Bear River Walnut Ranch/Gilbert Group Walnuts

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Bear River Walnut Ranch is situated in the fertile alluvial fan of the Bear River. The area has a historic link to both the Gold Rush, in that much of the ranch's soil is the product of hydraulic mining, and to some of the earliest large-scale agriculture in California, the Durst Hop Farms. Below you will find information about walnuts: their evolutionary history, their domestication, and their currently known health benefits. Walnuts have a very low ecological profile and tend to be perceived as improving the ambiance of an agricultural area, much like grapes or apples, due to the shade they provide, the local summertime temperature reduction they promote via broad-leaf evapotranspiration, and the aromatic oils they emit around harvest time.

Walnuts evolved to be mammal food, and this likely explains their high nutritive value. Explore the links below to learn about the evolutionary origins of walnuts and how they came to be one of the world's healthiest purely natural food supplements.

Genus Juglans, the Walnut species of the world
Fruits, Seeds, & Nectar

©2022 the Gilbert Family


Figure 1.Wild Juglans world distribution. Light blue is the projected distribution of walnuts prior to the time of the Persian and Greek empires, although it is uncertain if the actual pre-empire native distribution is more to the east, closer to that of Juglans sigilata (dark blue). ©Bear River Walnut Ranch


The ‘rosids’

More than a quarter of all angiosperms and are 'rosids' (Wang et. al, 2009). Because of the rapidity of the rosid radiation in the Middle and Late Cretaceous, many of the deep evolutionary relationships of the group are difficult to precisely reconstruct. In other words, new groups of rosids were arising, proliferating, changing form, competing, and sometimes going extinct at a very rapid pace in the Cretaceous as evolution tinkered with the manifold new possibilities allowed by flowers, fruit, and pollen. Rosids are thus very diverse in form, and the group includes trees, vines, aquatic plants, parasitic plants, and small plants including all varieties of fruits, from legumes, to vegetables, to sweet fruit and nut crops. Many rosids have root nodules where symbiotic relationships with soil bacteria that promote nitrogen fixation occur, a feature that appears to be related to a major adaptive radiation (Soltis, 1999).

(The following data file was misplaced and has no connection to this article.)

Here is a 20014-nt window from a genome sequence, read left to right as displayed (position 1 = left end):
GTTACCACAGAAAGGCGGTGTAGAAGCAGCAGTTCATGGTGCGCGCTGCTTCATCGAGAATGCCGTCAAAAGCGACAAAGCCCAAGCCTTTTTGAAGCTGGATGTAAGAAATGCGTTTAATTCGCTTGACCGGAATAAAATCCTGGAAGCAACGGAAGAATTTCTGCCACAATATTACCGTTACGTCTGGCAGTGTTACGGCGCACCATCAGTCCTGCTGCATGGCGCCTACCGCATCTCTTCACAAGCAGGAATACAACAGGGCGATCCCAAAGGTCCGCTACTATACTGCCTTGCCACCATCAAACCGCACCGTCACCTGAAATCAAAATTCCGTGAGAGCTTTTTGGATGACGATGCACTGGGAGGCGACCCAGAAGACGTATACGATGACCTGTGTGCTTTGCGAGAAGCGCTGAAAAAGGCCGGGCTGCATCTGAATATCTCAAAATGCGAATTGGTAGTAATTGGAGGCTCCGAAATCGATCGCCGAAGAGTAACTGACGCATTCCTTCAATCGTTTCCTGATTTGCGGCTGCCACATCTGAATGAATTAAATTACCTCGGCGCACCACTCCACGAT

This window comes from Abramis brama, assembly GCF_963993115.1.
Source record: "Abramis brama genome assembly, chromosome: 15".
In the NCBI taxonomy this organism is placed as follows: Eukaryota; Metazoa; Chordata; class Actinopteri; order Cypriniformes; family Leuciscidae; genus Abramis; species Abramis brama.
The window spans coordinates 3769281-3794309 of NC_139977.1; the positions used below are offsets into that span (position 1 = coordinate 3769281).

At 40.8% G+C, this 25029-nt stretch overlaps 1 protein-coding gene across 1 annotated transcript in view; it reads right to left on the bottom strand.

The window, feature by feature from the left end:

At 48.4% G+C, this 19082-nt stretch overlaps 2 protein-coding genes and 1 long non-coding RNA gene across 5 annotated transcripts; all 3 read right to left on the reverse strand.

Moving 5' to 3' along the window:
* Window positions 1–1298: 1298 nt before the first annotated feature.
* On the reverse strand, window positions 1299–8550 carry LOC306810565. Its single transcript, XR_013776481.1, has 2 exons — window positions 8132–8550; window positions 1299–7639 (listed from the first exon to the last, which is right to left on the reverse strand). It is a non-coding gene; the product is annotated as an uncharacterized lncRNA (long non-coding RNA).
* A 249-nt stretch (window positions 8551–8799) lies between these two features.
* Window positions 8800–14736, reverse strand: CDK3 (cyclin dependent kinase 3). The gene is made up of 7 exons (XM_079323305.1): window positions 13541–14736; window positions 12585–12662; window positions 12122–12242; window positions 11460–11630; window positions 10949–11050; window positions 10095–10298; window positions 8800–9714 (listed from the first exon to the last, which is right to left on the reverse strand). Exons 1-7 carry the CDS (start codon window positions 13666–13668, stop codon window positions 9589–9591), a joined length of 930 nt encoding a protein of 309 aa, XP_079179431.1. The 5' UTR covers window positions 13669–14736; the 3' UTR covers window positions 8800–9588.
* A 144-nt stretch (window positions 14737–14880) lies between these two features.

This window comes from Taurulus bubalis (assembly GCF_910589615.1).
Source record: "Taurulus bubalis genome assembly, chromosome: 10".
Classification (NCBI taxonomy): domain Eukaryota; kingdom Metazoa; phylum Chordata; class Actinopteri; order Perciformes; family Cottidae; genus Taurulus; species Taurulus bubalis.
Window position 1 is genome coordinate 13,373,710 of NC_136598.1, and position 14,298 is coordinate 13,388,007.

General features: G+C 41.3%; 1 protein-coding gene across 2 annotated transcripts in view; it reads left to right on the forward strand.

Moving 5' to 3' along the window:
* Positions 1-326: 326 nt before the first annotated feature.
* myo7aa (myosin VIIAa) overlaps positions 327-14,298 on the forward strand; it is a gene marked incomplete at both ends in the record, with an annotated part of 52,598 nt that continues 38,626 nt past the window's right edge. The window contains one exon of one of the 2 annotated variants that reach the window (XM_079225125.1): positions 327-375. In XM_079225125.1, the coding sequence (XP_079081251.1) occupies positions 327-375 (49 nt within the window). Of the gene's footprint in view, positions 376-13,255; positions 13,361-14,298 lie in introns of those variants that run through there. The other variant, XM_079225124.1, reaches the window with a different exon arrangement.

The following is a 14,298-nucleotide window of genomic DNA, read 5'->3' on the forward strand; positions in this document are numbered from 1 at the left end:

The rosid radiation is associated with the rise of angiosperm-dominated forests and also with the proliferation of modern ant lineages and other herbivorous or otherwise plant-dependent insect groups. Although amphibians have a very deep evolutionary history that extends into the Permian, the vast majority of amphibian species live in trees, and angiosperm forests appear to have driven several adaptive radiations of amphibians in the Cretaceous and Cenozoic (Wang et. al, 2009).



Fagales appears to have originated during the major rosid radiation in the middle Cretaceous. Fagales is characterized by dry fruit/nuts, flowers that occur in compact clusters, and roots that promote ectomycorrhizal relationships between roots and fungi which allows for incorporation of nitrogen and growth in poor soils. Often fagales forms produce flavonol compounds related to isoflavonoids and flavonoids and other complex molecules associated with mitigating a multitude of specific fungus-root relationships in the ‘rhizosphere’ (Hause, 2009); these compounds have diverse biochemical and antioxidant qualities that can provide health benefits to animals and humans.



Figure 4. Evolutionary history of Juglans ©Bear River Walnut Ranch



Juglandaceae is the walnut family, and is a closely-related clade (evolutionary group) that includes walnuts, pecans, and hickory. The fruit of Juglandacaea is technically a ‘drupe’ (drupaceous nuts), not a true nut. In a drupe an outer fleshy part and flesh surrounds a shell (pit) with a seed inside. True nuts, like hazel nuts, do not have an outer fruit layer (husk). Juglandaceae have unisexual flowers and wind dispersed pollen. Juglandaceae includes the subfamilies Engelhardioideae and Juglandoideae



Engelhardoidea, which includes Engelhardia, Oreomunnea, and Alfaroa (Blokhina, 2004), differs from Juglandoideae in the way it flowers, by pollen morphology, and by wood anatomy (Iljinskaja, 1990). Alfaroa is a non-deciduous tree from the tropical rain forest highlands of Central America. Wood retains a solid pith. Alfaroa bears small, one-chambered nuts. Engelhardia is composed of a number of species of trees across southeast Eurasia, Indonesia and the Philippines. Oreomunnea is a genus of large trees native to Mesoamerican hihgland rainforest. Oreomunnea leaves are arranged in opposite pairs, differentiating it from most members of Juglandaceae. The fruit is a small nut with a three-lobed wing.



Juglandoidea is composed of two tribes: Platycaryeae and Juglandeae. Platycaryeae comprises a single species Platycarya strobilacea, though one to two additional species are accepted by some authors. It is native to eastern Asia in China, Korea, and Japan.

References cited


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